RACHEL MARTIN, HOST:
Now to all those Senate seats up for grabs. They're expensive, some are pretty nasty and these races will determine who controls the U.S. Senate when all the dust settles. For a closer look, we've reached out to Cokie Roberts, who joins us most Mondays. Good morning, Cokie.
COKIE ROBERTS, BYLINE: Hi, Rachel.
MARTIN: We've been following the races, all these candidates, done a lot of reporting on who's up and who's down - why is this still so uncertain? I mean, it's sounding like this should be the Republicans' moment, right?
ROBERTS: It certainly should be. As we've said all cycle, this map is going for them, the open seats and the incumbents who are defending seats are by and large in red states. And the Republicans have made sure that that there are no sort of out-there candidates as they have had in the last couple of cycles. And the presidential approval rating just stays stuck, a low 42 percent.
But so far, Rachel, we're not seeing a wave. We're not seeing candidates pulling away. And there are these interesting states where there are third-party and Independent candidates who are throwing late wrenches into campaigns. Take, for instance, South Dakota. The Democrats pretty much gave up on holding the seat in South Dakota when Tim Johnson, the incumbent, said he was resigning. But now Larry Pressler, who's a former Republican senator who's running as an Independent, is doing so well in the polls that the Democrats are putting some money in there. And it's been like that this whole cycle, where somebody's up, somebody's down, somebody's in, somebody's out. And so we can't really call it.
I mean, it still should be the Republican advantage, but Democrats also think they have an advantage that might not be showing up in the polls, which is what they call their ground game - their get out the vote operation. And it's hard to know whether they're right about that or not.
MARTIN: But are they good at that? I mean, we keep hearing that off-year elections are not where Democrats show up. Can they get the voters to the polls?
ROBERTS: Well, usually that's true. Off-year elections are whiter, older, maler voters, and that means Republicans. And given the level of voter disinterest that we're seeing in the polls, that might certainly be the case this time around as well. But we have seen times when that has not been the case. When the Democrats retook the Senate in 1986, after the Ronald Reagan landslide in 1980, it was the first time that we saw several candidates winning their Senate seats, even though they had lost the white vote and had lost the male vote. And yes, there was some weak Republican incumbents who had come in in the Reagan landslide of '80. But the president's approval rating was at 63 percent going into that election, and still the Democrats won it. And it has an effect, Rachel, because I remember soon after that, Robert Bork was nominated for the Supreme Court. I went to John Breaux from Louisiana - just elected - thinking he was going to say that he was supporting Bork. This is before there were any hearings. And he said, I'm not for Bork. And I said, you're not? He said, no, Cokie, who elected me? Women and blacks elected me. Who's against Bork? Women and blacks. I'm going to go with that girl, what brung me.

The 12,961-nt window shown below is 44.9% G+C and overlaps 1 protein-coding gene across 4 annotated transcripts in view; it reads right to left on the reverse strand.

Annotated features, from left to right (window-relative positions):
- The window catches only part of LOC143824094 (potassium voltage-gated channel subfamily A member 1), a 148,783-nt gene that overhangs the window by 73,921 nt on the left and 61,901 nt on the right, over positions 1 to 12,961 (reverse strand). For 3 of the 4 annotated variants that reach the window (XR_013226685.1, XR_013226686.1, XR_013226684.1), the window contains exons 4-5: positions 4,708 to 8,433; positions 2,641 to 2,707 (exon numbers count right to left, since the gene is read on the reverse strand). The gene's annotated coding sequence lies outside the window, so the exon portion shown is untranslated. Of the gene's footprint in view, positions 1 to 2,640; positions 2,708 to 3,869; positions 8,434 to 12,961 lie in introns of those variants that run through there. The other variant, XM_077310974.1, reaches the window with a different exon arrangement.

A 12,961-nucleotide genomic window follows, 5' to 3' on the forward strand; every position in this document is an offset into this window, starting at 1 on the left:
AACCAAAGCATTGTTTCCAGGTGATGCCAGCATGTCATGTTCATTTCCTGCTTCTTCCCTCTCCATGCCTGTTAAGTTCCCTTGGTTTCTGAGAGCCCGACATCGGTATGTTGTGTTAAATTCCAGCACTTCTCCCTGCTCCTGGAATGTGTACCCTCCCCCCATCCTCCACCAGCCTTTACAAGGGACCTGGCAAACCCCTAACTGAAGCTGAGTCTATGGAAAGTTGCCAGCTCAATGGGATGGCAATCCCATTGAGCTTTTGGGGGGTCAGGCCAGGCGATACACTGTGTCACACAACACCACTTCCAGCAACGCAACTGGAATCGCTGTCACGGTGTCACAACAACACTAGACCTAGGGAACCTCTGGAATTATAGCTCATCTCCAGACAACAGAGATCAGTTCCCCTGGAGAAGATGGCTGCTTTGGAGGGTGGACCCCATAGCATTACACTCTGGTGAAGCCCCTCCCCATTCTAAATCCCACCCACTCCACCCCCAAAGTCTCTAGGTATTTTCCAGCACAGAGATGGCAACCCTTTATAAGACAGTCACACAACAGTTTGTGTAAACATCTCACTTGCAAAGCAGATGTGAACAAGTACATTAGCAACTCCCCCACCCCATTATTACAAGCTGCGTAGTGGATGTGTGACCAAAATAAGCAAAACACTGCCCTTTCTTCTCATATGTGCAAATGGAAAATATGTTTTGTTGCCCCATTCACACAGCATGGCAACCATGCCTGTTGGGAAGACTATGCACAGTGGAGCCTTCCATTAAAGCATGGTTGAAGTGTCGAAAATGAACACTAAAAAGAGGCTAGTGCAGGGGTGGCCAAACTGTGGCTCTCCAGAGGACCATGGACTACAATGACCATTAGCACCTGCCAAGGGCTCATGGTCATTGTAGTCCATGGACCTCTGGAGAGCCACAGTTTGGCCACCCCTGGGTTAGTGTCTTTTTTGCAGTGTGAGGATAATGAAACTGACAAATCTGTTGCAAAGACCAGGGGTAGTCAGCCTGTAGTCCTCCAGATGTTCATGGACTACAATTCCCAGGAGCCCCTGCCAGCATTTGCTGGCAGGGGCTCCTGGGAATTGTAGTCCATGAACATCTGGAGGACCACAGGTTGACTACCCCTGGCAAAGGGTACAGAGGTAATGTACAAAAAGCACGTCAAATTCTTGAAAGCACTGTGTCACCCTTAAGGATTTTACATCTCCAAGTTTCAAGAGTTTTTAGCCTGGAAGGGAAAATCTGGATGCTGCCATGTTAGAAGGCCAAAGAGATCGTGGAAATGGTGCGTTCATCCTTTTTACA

MARTIN: Good advice. So there's a lot of focus on what this election will mean for the last two years of President Obama's term. But it is the Senate, Cokie, it goes beyond that and beyond Obama's term.
ROBERTS: As you said, no six years. And the people who will be elected this year will be around for the full first term of the next president. And given the power of incumbency, they could be around for years and years to come. And that is something that voters often forget as they try to send a message going into the polls on election-day. This is a long-term decision that voters are making when you talk about the Senate.
MARTIN: Cokie Roberts. She joins us most Mondays to talk all things politics. Cokie, thanks so much.
ROBERTS: Thank you, Rachel. Transcript provided by NPR, Copyright NPR.